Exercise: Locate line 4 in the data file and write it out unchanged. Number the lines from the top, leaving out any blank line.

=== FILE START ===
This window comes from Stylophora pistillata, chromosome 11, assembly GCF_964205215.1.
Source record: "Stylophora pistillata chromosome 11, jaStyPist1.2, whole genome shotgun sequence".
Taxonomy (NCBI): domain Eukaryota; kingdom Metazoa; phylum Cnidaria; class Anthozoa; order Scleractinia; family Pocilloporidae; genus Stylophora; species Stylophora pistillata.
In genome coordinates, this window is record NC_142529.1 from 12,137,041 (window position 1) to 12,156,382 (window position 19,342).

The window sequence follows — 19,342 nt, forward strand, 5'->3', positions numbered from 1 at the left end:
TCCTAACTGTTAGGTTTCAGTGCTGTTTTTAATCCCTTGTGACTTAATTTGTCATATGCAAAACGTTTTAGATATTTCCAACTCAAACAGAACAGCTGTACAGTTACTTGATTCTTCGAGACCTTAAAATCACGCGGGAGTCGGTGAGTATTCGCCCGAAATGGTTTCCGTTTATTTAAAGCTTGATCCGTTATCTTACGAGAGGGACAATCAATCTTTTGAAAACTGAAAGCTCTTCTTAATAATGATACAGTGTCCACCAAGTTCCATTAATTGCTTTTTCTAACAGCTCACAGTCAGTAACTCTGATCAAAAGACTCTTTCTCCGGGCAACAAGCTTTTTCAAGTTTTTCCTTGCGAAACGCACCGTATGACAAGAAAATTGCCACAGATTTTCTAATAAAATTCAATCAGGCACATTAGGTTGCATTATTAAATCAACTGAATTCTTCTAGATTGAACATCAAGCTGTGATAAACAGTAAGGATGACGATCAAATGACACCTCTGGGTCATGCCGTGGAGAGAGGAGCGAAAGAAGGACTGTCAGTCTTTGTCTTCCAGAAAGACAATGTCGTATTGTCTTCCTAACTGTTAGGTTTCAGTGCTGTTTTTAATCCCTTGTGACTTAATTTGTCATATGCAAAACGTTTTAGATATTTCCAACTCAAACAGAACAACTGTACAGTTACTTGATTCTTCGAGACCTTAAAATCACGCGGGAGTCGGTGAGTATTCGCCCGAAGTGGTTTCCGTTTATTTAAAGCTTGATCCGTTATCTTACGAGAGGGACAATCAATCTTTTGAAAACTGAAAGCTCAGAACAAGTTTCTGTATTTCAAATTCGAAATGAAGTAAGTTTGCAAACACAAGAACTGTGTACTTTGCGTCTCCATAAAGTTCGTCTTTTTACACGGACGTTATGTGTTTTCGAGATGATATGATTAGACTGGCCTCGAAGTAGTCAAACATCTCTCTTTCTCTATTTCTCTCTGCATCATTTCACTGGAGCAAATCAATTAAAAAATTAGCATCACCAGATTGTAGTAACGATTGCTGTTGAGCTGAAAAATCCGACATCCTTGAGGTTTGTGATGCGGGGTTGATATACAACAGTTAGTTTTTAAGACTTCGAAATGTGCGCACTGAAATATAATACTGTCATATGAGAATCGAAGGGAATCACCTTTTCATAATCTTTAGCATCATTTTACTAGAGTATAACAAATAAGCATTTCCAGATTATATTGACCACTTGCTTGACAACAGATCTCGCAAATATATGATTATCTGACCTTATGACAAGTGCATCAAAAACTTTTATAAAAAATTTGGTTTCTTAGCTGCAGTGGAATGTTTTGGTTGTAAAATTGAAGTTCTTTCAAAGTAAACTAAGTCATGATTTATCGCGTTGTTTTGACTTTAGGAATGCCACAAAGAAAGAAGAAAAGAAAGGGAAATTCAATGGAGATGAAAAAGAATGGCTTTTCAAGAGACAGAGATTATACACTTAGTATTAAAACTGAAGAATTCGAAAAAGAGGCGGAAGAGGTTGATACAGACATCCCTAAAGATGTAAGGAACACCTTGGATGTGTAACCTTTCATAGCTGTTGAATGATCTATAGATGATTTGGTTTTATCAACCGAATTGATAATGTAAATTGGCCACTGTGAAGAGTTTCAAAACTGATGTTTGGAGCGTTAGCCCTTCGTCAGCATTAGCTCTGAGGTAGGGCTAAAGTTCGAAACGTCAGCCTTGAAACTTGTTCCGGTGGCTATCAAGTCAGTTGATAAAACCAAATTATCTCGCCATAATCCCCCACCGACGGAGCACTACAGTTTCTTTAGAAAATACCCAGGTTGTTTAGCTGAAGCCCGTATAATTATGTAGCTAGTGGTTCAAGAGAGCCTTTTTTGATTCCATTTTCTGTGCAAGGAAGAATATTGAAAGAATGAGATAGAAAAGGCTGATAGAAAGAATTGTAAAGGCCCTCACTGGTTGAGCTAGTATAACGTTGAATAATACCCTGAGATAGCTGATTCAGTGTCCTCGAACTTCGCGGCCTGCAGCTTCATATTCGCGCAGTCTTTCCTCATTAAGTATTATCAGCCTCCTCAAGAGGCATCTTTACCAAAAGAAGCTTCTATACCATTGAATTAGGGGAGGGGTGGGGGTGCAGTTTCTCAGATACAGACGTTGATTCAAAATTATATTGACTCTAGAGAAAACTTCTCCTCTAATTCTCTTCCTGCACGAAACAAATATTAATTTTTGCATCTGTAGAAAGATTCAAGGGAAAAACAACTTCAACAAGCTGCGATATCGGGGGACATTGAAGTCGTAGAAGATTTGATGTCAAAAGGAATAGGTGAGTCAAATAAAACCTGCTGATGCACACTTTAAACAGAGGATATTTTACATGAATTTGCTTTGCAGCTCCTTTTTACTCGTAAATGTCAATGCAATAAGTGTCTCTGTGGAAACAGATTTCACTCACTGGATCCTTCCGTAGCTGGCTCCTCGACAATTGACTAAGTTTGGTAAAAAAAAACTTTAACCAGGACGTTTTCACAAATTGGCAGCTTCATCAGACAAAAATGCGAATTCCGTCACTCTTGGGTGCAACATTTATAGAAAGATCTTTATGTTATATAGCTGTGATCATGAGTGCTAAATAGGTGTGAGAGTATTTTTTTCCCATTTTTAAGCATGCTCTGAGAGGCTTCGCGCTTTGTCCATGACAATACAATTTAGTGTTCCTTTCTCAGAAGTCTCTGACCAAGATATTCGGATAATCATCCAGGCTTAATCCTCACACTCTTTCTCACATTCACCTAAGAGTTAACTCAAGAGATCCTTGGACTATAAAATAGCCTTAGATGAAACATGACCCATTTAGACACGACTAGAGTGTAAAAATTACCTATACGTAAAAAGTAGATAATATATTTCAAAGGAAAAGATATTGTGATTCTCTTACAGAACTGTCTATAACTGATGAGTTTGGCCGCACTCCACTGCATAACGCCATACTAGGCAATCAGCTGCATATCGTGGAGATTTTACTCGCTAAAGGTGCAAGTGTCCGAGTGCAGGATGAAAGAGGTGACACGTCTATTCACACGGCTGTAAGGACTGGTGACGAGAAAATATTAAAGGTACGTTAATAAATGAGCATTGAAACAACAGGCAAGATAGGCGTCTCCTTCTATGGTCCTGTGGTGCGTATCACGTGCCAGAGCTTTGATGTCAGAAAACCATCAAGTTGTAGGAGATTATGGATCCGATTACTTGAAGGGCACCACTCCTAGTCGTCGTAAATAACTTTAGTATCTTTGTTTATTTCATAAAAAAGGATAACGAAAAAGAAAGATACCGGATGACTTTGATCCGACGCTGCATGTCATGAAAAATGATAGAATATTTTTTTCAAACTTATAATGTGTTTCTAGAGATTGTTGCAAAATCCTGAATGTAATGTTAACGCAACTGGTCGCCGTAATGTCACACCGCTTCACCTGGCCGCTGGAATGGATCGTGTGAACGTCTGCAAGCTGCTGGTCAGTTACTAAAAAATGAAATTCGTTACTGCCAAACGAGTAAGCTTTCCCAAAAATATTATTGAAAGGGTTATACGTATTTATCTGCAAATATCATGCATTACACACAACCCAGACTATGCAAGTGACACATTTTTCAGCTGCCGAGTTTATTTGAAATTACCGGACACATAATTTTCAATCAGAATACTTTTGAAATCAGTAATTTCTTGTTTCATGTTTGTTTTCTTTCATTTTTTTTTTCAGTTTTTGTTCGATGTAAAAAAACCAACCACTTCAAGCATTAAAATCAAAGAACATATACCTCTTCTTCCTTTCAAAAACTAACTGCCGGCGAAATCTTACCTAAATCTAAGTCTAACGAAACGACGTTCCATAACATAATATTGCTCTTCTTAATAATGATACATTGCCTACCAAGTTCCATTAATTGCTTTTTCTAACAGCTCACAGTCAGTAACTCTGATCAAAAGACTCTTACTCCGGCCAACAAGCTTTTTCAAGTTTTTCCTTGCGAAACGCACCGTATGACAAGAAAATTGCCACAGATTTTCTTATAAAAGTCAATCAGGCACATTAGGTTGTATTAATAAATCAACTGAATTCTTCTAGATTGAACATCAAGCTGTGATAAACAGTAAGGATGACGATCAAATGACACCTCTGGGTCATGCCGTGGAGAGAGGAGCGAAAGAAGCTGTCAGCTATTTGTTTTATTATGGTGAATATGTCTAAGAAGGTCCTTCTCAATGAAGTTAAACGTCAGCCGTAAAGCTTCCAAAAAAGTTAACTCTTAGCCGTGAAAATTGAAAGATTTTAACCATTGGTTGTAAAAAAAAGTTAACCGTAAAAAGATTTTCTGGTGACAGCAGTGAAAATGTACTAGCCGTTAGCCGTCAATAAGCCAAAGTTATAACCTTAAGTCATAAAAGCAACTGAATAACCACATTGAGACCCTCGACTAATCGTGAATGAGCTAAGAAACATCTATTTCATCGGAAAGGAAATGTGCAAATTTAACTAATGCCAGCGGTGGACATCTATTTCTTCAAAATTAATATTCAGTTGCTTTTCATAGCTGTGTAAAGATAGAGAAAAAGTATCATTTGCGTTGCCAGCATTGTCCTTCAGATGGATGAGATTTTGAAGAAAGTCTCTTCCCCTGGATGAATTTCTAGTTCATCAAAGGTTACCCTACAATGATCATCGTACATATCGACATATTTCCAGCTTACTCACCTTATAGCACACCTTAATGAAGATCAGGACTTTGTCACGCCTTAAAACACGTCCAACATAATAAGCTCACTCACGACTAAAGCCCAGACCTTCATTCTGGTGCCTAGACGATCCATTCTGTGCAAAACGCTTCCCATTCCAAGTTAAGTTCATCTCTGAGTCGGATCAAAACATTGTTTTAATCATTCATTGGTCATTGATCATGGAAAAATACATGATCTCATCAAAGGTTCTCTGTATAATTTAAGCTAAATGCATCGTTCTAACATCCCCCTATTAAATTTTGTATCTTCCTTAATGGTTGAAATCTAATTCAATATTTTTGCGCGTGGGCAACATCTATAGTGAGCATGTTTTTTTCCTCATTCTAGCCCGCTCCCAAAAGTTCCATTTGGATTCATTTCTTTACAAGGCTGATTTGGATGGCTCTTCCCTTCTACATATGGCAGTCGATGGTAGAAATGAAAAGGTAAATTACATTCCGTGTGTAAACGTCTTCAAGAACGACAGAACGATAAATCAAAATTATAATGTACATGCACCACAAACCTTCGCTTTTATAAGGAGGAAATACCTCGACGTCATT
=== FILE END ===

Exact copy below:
In genome coordinates, this window is record NC_142529.1 from 12,137,041 (window position 1) to 12,156,382 (window position 19,342).